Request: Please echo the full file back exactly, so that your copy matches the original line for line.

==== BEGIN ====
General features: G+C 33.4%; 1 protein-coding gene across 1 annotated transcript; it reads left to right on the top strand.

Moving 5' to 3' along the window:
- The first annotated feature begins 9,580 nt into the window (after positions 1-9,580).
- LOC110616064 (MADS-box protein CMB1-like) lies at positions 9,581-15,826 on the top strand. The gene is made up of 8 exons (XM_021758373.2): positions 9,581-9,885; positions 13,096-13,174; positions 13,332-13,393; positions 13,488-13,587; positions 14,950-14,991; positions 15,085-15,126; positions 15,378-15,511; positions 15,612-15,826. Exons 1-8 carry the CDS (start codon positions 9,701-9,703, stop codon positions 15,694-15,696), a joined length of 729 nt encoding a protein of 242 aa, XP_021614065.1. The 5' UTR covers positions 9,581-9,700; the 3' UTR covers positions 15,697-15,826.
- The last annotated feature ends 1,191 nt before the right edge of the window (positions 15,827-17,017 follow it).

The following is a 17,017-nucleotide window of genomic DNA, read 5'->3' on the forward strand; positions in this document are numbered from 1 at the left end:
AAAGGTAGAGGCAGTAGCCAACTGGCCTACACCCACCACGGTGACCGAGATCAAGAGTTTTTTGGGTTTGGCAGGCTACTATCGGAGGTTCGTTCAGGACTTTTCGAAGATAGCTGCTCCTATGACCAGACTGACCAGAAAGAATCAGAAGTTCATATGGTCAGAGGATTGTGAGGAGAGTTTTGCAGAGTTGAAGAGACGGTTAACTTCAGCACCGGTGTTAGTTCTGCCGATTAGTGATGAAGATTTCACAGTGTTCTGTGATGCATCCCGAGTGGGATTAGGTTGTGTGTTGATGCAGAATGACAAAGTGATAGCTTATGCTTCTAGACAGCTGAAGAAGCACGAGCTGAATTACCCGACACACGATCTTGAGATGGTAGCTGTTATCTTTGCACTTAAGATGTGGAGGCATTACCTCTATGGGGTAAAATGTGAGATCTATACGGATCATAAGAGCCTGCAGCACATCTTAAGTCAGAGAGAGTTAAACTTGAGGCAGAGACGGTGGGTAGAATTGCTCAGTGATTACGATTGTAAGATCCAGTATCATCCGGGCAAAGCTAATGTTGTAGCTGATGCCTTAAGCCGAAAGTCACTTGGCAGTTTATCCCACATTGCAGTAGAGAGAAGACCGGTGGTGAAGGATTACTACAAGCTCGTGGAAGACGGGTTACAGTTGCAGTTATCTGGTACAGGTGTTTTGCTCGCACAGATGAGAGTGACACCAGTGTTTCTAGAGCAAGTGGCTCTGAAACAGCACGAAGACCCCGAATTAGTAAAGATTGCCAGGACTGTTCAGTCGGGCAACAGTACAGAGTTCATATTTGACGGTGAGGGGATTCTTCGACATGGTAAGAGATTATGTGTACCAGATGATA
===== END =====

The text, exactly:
General features: G+C 33.4%; 1 protein-coding gene across 1 annotated transcript; it reads left to right on the top strand.

Moving 5' to 3' along the window:
- The first annotated feature begins 9,580 nt into the window (after positions 1-9,580).
- LOC110616064 (MADS-box protein CMB1-like) lies at positions 9,581-15,826 on the top strand. The gene is made up of 8 exons (XM_021758373.2): positions 9,581-9,885; positions 13,096-13,174; positions 13,332-13,393; positions 13,488-13,587; positions 14,950-14,991; positions 15,085-15,126; positions 15,378-15,511; positions 15,612-15,826. Exons 1-8 carry the CDS (start codon positions 9,701-9,703, stop codon positions 15,694-15,696), a joined length of 729 nt encoding a protein of 242 aa, XP_021614065.1. The 5' UTR covers positions 9,581-9,700; the 3' UTR covers positions 15,697-15,826.
- The last annotated feature ends 1,191 nt before the right edge of the window (positions 15,827-17,017 follow it).

The following is a 17,017-nucleotide window of genomic DNA, read 5'->3' on the forward strand; positions in this document are numbered from 1 at the left end:
AAAGGTAGAGGCAGTAGCCAACTGGCCTACACCCACCACGGTGACCGAGATCAAGAGTTTTTTGGGTTTGGCAGGCTACTATCGGAGGTTCGTTCAGGACTTTTCGAAGATAGCTGCTCCTATGACCAGACTGACCAGAAAGAATCAGAAGTTCATATGGTCAGAGGATTGTGAGGAGAGTTTTGCAGAGTTGAAGAGACGGTTAACTTCAGCACCGGTGTTAGTTCTGCCGATTAGTGATGAAGATTTCACAGTGTTCTGTGATGCATCCCGAGTGGGATTAGGTTGTGTGTTGATGCAGAATGACAAAGTGATAGCTTATGCTTCTAGACAGCTGAAGAAGCACGAGCTGAATTACCCGACACACGATCTTGAGATGGTAGCTGTTATCTTTGCACTTAAGATGTGGAGGCATTACCTCTATGGGGTAAAATGTGAGATCTATACGGATCATAAGAGCCTGCAGCACATCTTAAGTCAGAGAGAGTTAAACTTGAGGCAGAGACGGTGGGTAGAATTGCTCAGTGATTACGATTGTAAGATCCAGTATCATCCGGGCAAAGCTAATGTTGTAGCTGATGCCTTAAGCCGAAAGTCACTTGGCAGTTTATCCCACATTGCAGTAGAGAGAAGACCGGTGGTGAAGGATTACTACAAGCTCGTGGAAGACGGGTTACAGTTGCAGTTATCTGGTACAGGTGTTTTGCTCGCACAGATGAGAGTGACACCAGTGTTTCTAGAGCAAGTGGCTCTGAAACAGCACGAAGACCCCGAATTAGTAAAGATTGCCAGGACTGTTCAGTCGGGCAACAGTACAGAGTTCATATTTGACGGTGAGGGGATTCTTCGACATGGTAAGAGATTATGTGTACCAGATGATA